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When is it OK to pull deals?

Last week Mortgage Strategy revealed that Future Mortgages was suspending its 100% LTV product range.

Its excuse was that overwhelming demand for the product meant service was unable to keep pace.

But prior to this, Future had denied for a number of weeks that there was a problem with its service, despite there being a number of complaints from both brokers and packagers.

The company says it will honour all business in its pipeline and expects to relaunch the product in 2006, but many expected more from the company when it relaunched in April.

So, this week Mortgage Strategy asks: “Is the suspension of products due to poor service ever acceptable?”

Dev Malle, Pink Home Loans
What’s happened here is that Future’s volumes have peaked quicker than the company wanted. While it is right to protect the service it delivers to brokers it must also understand that intermediaries are not like a tap that can be turned on and off. Brokers will remember a lender for some time to come if they suffer a bad service experience with it.

Matt Grayson, BM Solutions Every situation is different. A lender in a difficult service situation is primarily judged on the speed with which it reacts and the open and honest way it communicates with the market. Brokers are realistic enough to know that problems can occur, whether they are big or small. They want the comfort of knowing the lender is throwing the kitchen sink at the problem and is committed to sorting it out in the interests of all concerned.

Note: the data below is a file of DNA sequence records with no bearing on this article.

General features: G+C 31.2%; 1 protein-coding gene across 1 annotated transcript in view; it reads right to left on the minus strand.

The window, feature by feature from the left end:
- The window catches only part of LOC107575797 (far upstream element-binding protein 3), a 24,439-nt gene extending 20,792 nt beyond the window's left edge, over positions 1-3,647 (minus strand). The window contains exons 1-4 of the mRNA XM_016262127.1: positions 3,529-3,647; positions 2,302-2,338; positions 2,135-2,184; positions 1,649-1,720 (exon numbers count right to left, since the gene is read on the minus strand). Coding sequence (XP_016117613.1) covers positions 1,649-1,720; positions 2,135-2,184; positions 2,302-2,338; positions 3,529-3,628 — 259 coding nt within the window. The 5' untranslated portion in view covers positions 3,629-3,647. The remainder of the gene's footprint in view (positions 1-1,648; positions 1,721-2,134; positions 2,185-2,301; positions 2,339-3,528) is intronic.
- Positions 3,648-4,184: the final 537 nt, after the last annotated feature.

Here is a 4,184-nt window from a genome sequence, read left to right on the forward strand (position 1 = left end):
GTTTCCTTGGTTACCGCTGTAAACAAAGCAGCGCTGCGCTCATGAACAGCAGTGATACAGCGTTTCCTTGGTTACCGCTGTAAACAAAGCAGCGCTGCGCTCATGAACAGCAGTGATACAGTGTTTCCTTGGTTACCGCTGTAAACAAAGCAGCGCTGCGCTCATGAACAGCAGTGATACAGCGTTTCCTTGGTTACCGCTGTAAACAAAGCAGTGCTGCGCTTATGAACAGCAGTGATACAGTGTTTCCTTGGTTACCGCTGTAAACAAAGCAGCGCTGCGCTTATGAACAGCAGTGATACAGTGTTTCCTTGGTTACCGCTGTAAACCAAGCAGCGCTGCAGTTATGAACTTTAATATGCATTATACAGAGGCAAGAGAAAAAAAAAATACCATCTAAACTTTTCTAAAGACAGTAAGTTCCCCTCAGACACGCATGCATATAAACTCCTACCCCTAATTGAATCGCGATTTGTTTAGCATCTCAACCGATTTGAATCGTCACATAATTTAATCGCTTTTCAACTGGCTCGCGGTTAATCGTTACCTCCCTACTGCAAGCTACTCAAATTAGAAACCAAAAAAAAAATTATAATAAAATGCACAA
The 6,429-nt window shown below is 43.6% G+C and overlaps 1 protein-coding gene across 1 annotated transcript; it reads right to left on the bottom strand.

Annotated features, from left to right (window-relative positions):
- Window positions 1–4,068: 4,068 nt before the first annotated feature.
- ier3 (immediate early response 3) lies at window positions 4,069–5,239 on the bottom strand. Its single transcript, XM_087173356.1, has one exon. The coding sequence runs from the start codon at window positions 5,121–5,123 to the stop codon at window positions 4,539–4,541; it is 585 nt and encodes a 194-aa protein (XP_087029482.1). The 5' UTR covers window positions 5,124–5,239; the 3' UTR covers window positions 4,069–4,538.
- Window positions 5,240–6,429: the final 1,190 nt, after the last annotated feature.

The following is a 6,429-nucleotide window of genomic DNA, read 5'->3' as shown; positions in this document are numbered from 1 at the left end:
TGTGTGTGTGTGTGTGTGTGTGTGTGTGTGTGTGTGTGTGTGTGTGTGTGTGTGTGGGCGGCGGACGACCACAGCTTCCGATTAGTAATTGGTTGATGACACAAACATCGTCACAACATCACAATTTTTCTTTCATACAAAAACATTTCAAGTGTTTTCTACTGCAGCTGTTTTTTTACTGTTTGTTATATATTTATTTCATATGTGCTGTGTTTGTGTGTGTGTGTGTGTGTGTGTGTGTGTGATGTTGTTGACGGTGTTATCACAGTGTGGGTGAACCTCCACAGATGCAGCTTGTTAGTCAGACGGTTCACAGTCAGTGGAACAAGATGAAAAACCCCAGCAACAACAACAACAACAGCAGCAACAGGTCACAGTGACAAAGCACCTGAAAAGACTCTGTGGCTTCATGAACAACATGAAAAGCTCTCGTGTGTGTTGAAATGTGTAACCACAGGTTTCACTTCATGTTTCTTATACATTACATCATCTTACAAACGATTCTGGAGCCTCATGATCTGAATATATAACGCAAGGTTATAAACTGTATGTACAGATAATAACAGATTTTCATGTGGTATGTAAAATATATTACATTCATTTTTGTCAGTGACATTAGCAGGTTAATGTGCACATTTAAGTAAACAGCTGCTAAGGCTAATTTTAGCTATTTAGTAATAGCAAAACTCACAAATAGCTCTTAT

Bob Young, Capital Home Loans Definitely not. It would not be treating customers fairly to restrict access to a popular product in these circumstances. The result of withdrawing a product is that a customer could end up with a less suitable mortgage, possibly priced higher. By doing this, a lender would also be letting down the intermediary sector because quite often a broker will have already informed their customer about a product many weeks before the application process starts. Intermediaries need to have confidence in the consistent supply of products – they can’t be there one moment and gone the next.

David Hollingworth, London & Country
Future’s decision to temporarily suspend new business on its 100% mortgage products strikes me as sensible. A competitive product means huge volumes of interest and stress on service levels. It happens all the time. There’s no point in lenders putting out market-leading products if they can’t cope with demand but in this case Future has accepted there is a problem and made moves to fix it.

Mehrdad Yousefi, Alliance & Leicester
It is good to see lenders and brokers communicating openly. There should be a degree of tolerance toward those companies that admit they are suffering from difficulties and are trying to rectify the situation rather than offering a level of service that is not up to their usual standards. Our market is such that sometimes lenders and brokers have to react to the dynamics of supply and demand. By taking an honest stance they can keep lines of communication open which can help when it comes to managing relationships and expectations.

Linda Will, Accord Mortgages
It’s fairer to customers to suspend products because of poor service than to offer them without being able to deliver effectively. Soldiering on under false pretences can damage reputations and relationships. Brokers aren’t daft and they have respect for lenders who are open and explain the situation. I can’t comment on Future’s distribution model but we anticipate business levels for each product, which allows us to manage inflow and monitor intake.


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